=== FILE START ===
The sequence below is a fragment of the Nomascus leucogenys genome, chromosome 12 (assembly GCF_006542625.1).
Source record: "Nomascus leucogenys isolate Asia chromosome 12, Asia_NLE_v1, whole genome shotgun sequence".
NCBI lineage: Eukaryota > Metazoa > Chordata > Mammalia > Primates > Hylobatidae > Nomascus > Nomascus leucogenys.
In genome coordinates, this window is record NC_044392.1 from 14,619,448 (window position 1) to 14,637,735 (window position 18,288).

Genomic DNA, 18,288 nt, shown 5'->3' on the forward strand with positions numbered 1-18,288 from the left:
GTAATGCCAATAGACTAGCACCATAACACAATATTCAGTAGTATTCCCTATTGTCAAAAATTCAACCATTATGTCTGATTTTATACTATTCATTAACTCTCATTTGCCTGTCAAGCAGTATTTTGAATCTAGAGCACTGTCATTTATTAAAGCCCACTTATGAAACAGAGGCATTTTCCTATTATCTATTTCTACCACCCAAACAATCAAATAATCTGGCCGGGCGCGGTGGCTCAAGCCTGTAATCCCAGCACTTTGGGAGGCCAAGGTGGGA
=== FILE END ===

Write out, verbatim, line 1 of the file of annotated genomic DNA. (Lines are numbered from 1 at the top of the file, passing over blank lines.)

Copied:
The sequence below is a fragment of the Nomascus leucogenys genome, chromosome 12 (assembly GCF_006542625.1).